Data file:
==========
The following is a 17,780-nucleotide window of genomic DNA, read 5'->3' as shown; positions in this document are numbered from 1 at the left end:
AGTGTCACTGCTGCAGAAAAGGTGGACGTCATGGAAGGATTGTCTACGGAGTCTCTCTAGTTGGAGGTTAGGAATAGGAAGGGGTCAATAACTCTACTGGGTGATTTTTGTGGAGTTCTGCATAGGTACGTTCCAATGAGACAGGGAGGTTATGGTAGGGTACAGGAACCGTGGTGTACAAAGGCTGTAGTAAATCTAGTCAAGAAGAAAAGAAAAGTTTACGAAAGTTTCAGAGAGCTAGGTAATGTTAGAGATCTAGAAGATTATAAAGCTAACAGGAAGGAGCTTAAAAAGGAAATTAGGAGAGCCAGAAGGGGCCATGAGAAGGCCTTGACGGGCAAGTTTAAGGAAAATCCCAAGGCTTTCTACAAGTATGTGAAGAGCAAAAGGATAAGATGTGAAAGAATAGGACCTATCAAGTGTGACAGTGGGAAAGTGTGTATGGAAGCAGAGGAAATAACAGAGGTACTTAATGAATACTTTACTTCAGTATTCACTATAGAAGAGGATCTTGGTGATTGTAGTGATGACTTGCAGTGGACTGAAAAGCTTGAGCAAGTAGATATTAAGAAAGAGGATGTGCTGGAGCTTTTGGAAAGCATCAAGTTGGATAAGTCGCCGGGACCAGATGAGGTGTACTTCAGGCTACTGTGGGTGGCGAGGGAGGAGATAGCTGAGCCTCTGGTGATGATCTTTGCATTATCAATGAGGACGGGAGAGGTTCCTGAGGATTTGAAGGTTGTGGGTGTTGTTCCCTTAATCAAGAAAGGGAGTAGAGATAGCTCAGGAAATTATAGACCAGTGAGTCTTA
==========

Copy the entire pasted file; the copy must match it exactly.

The following is a 17,780-nucleotide window of genomic DNA, read 5'->3' as shown; positions in this document are numbered from 1 at the left end:
AGTGTCACTGCTGCAGAAAAGGTGGACGTCATGGAAGGATTGTCTACGGAGTCTCTCTAGTTGGAGGTTAGGAATAGGAAGGGGTCAATAACTCTACTGGGTGATTTTTGTGGAGTTCTGCATAGGTACGTTCCAATGAGACAGGGAGGTTATGGTAGGGTACAGGAACCGTGGTGTACAAAGGCTGTAGTAAATCTAGTCAAGAAGAAAAGAAAAGTTTACGAAAGTTTCAGAGAGCTAGGTAATGTTAGAGATCTAGAAGATTATAAAGCTAACAGGAAGGAGCTTAAAAAGGAAATTAGGAGAGCCAGAAGGGGCCATGAGAAGGCCTTGACGGGCAAGTTTAAGGAAAATCCCAAGGCTTTCTACAAGTATGTGAAGAGCAAAAGGATAAGATGTGAAAGAATAGGACCTATCAAGTGTGACAGTGGGAAAGTGTGTATGGAAGCAGAGGAAATAACAGAGGTACTTAATGAATACTTTACTTCAGTATTCACTATAGAAGAGGATCTTGGTGATTGTAGTGATGACTTGCAGTGGACTGAAAAGCTTGAGCAAGTAGATATTAAGAAAGAGGATGTGCTGGAGCTTTTGGAAAGCATCAAGTTGGATAAGTCGCCGGGACCAGATGAGGTGTACTTCAGGCTACTGTGGGTGGCGAGGGAGGAGATAGCTGAGCCTCTGGTGATGATCTTTGCATTATCAATGAGGACGGGAGAGGTTCCTGAGGATTTGAAGGTTGTGGGTGTTGTTCCCTTAATCAAGAAAGGGAGTAGAGATAGCTCAGGAAATTATAGACCAGTGAGTCTTA